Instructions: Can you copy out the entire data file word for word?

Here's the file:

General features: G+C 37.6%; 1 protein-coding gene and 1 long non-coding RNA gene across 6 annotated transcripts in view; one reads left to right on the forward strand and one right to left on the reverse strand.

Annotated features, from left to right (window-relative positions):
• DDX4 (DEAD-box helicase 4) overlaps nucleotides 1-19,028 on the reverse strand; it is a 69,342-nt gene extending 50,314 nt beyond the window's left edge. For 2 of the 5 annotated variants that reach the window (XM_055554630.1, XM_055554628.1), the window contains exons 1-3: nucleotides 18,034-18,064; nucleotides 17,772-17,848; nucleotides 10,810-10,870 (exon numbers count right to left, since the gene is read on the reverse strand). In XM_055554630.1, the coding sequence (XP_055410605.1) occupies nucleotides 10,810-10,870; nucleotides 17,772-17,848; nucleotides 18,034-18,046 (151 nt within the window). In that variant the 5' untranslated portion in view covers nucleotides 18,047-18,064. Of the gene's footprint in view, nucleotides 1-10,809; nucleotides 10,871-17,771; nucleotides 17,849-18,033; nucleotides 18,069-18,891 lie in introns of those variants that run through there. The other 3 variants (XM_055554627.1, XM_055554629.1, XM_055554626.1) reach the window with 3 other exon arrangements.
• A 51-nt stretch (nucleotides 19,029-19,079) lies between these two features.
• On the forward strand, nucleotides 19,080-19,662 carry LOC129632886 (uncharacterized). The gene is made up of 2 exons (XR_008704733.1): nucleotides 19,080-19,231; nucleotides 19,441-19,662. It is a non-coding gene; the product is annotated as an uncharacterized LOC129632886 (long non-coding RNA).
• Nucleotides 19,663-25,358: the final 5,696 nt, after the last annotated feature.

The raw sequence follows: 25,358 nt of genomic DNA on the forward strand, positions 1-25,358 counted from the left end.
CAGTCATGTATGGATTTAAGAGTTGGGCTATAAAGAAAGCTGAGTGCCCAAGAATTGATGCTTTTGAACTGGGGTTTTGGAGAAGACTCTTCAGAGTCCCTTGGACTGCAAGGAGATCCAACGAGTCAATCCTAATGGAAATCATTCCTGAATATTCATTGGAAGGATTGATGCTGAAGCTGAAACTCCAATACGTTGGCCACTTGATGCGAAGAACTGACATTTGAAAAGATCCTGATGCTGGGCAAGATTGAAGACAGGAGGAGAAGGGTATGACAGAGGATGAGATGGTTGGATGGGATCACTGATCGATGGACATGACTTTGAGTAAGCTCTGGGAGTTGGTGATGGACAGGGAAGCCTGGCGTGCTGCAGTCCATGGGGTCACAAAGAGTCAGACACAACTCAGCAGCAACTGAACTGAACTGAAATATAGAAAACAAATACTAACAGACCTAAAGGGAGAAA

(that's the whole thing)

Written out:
General features: G+C 37.6%; 1 protein-coding gene and 1 long non-coding RNA gene across 6 annotated transcripts in view; one reads left to right on the forward strand and one right to left on the reverse strand.

Annotated features, from left to right (window-relative positions):
• DDX4 (DEAD-box helicase 4) overlaps nucleotides 1-19,028 on the reverse strand; it is a 69,342-nt gene extending 50,314 nt beyond the window's left edge. For 2 of the 5 annotated variants that reach the window (XM_055554630.1, XM_055554628.1), the window contains exons 1-3: nucleotides 18,034-18,064; nucleotides 17,772-17,848; nucleotides 10,810-10,870 (exon numbers count right to left, since the gene is read on the reverse strand). In XM_055554630.1, the coding sequence (XP_055410605.1) occupies nucleotides 10,810-10,870; nucleotides 17,772-17,848; nucleotides 18,034-18,046 (151 nt within the window). In that variant the 5' untranslated portion in view covers nucleotides 18,047-18,064. Of the gene's footprint in view, nucleotides 1-10,809; nucleotides 10,871-17,771; nucleotides 17,849-18,033; nucleotides 18,069-18,891 lie in introns of those variants that run through there. The other 3 variants (XM_055554627.1, XM_055554629.1, XM_055554626.1) reach the window with 3 other exon arrangements.
• A 51-nt stretch (nucleotides 19,029-19,079) lies between these two features.
• On the forward strand, nucleotides 19,080-19,662 carry LOC129632886 (uncharacterized). The gene is made up of 2 exons (XR_008704733.1): nucleotides 19,080-19,231; nucleotides 19,441-19,662. It is a non-coding gene; the product is annotated as an uncharacterized LOC129632886 (long non-coding RNA).
• Nucleotides 19,663-25,358: the final 5,696 nt, after the last annotated feature.

The raw sequence follows: 25,358 nt of genomic DNA on the forward strand, positions 1-25,358 counted from the left end.
CAGTCATGTATGGATTTAAGAGTTGGGCTATAAAGAAAGCTGAGTGCCCAAGAATTGATGCTTTTGAACTGGGGTTTTGGAGAAGACTCTTCAGAGTCCCTTGGACTGCAAGGAGATCCAACGAGTCAATCCTAATGGAAATCATTCCTGAATATTCATTGGAAGGATTGATGCTGAAGCTGAAACTCCAATACGTTGGCCACTTGATGCGAAGAACTGACATTTGAAAAGATCCTGATGCTGGGCAAGATTGAAGACAGGAGGAGAAGGGTATGACAGAGGATGAGATGGTTGGATGGGATCACTGATCGATGGACATGACTTTGAGTAAGCTCTGGGAGTTGGTGATGGACAGGGAAGCCTGGCGTGCTGCAGTCCATGGGGTCACAAAGAGTCAGACACAACTCAGCAGCAACTGAACTGAACTGAAATATAGAAAACAAATACTAACAGACCTAAAGGGAGAAA